Baltimore Balls Out For A Great Cause At UNCF’s Inaugural ‘Mayor’s Ball’

Baltimore’s United Negro College Fund raised money for Baltimore area historically Black colleges and universities using a masquerade ball-themed event. As CBS News reports, CBS Baltimore affiliate WJZ News served as the media sponsor, and it was presented by the Washington chapter of the United Negro College Fund.

According to the UNCF’s website, “The inaugural UNCF Baltimore Mayor’s Masked Ball is a premier fundraising gala and major social event focusing on raising awareness of the need and benefits of a college education, the students UNCF serves and the contributions of historically black colleges and universities.”

Baltimore Mayor Brandon Scott was a special guest at the event. Morgan State University President Dr. David Wilson and Coppin State University President Dr. Anthony Jenkins were the event’s honorary event chairs. The function was DJ’d by No ID, a Chicago DJ and producer formerly affiliated with Kanye West’s GOOD Music imprint. The event honored the President Emeritus of The University of Maryland Baltimore County, Dr. Freeman Hrabowski, and Sashi Brown, president of the Baltimore Ravens.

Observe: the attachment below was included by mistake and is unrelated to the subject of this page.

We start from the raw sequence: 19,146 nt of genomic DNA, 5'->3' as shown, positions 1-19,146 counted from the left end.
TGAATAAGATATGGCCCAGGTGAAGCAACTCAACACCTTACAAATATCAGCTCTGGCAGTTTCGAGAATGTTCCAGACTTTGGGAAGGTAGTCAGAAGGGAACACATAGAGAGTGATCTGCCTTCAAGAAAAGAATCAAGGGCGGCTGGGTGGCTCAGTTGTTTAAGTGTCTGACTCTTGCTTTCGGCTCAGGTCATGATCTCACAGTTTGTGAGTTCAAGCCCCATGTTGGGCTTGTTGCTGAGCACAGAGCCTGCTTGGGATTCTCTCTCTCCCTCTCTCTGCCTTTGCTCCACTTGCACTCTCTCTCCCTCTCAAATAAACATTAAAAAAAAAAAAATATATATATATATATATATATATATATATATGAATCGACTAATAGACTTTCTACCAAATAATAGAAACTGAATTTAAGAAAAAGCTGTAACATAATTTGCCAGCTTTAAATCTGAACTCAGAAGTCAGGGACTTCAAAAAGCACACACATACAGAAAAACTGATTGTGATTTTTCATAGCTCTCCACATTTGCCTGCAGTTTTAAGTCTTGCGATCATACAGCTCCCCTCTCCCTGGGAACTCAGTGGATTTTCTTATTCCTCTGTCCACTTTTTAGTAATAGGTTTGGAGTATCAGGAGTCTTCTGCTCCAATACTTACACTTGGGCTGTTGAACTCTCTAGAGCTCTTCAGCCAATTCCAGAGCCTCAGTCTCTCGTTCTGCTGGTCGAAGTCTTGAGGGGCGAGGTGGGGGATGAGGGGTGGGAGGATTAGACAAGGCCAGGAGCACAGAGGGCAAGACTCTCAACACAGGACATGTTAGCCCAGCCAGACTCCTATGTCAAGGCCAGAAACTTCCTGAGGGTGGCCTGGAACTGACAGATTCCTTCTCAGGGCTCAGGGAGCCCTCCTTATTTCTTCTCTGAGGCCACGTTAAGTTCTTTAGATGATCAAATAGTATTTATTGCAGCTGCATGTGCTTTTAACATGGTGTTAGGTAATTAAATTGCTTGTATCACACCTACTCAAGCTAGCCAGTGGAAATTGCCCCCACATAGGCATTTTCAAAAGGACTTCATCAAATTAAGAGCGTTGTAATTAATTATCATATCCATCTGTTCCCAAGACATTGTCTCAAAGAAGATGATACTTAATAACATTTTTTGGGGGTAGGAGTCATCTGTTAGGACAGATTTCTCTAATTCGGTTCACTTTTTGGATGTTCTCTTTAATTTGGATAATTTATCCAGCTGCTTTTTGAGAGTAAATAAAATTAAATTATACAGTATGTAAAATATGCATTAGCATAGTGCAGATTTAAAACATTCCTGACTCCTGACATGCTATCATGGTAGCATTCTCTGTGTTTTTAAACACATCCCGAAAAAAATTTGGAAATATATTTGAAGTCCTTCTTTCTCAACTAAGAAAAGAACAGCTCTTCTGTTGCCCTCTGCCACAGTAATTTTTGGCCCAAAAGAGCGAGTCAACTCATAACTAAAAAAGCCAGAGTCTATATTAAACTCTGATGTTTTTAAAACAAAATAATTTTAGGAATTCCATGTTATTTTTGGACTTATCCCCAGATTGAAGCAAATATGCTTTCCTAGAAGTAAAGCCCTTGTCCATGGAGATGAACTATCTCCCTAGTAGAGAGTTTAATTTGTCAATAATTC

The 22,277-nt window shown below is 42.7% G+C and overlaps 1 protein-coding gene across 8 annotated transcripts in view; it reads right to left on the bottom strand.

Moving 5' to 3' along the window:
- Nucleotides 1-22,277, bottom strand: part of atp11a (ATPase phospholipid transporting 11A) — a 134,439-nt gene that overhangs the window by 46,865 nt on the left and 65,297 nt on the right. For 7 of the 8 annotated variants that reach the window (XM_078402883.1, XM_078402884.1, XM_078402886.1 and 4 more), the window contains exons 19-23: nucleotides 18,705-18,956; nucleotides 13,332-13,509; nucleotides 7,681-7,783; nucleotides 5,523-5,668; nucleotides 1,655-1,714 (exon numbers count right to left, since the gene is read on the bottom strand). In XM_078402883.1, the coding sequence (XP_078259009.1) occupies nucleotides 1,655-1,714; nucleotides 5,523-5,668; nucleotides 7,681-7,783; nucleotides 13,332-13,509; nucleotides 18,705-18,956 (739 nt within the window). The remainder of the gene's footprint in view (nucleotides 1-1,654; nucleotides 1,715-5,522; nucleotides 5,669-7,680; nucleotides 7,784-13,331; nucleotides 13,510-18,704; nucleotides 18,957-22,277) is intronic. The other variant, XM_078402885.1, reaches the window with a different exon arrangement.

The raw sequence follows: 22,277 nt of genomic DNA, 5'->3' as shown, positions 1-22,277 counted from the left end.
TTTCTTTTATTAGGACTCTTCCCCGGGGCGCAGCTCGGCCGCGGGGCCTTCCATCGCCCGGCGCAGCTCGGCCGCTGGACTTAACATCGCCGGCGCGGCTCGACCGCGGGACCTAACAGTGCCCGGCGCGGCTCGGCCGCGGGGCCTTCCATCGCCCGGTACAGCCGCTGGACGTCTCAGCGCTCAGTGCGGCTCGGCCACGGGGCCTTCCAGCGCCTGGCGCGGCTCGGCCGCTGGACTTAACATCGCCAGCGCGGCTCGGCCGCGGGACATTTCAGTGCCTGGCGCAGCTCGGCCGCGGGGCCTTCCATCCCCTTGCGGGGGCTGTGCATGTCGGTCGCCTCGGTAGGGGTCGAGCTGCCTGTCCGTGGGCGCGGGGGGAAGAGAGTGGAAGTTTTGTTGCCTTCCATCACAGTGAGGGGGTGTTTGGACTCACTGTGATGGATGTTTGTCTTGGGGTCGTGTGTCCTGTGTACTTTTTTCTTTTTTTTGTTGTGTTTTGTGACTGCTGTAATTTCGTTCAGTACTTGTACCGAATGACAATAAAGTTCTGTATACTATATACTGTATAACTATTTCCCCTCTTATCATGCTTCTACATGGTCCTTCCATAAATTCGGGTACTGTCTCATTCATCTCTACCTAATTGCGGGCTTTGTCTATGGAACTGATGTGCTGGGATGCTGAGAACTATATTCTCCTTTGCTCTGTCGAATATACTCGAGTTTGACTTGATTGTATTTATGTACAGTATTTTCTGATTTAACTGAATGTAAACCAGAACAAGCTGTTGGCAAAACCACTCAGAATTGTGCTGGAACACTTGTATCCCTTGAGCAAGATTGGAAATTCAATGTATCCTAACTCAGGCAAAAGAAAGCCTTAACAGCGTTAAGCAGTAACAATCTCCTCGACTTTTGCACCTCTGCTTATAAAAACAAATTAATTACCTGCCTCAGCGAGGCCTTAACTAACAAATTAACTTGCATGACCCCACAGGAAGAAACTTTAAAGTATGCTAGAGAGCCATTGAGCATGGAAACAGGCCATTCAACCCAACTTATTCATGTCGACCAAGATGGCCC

Held at the Hilton Baltimore Inner Harbor, the black-tie event on Sept. 9 created an atmosphere of elegance and sophistication while also providing Baltimore area HBCUs with needed funds for their continued operation. 

In 2021, Maryland HBCUs won a $577 million settlement due to the intentional underfunding of those universities at the state level. As CBS News reported at the time, Coppin State, Bowie State, the University of Maryland Eastern Shore, and Morgan State received $577 million from the state legislature to be distributed over the next 10 years.

At the time, Coppin State’s Jenkins told CBS News, “We’re going to use these dollars in a way that helps soften the financial burden that so many of our students are facing,” Jenkins continued. “We know, through those efforts, we will see greater student success, greater retention, and greater graduation rates coming out of the institution.”

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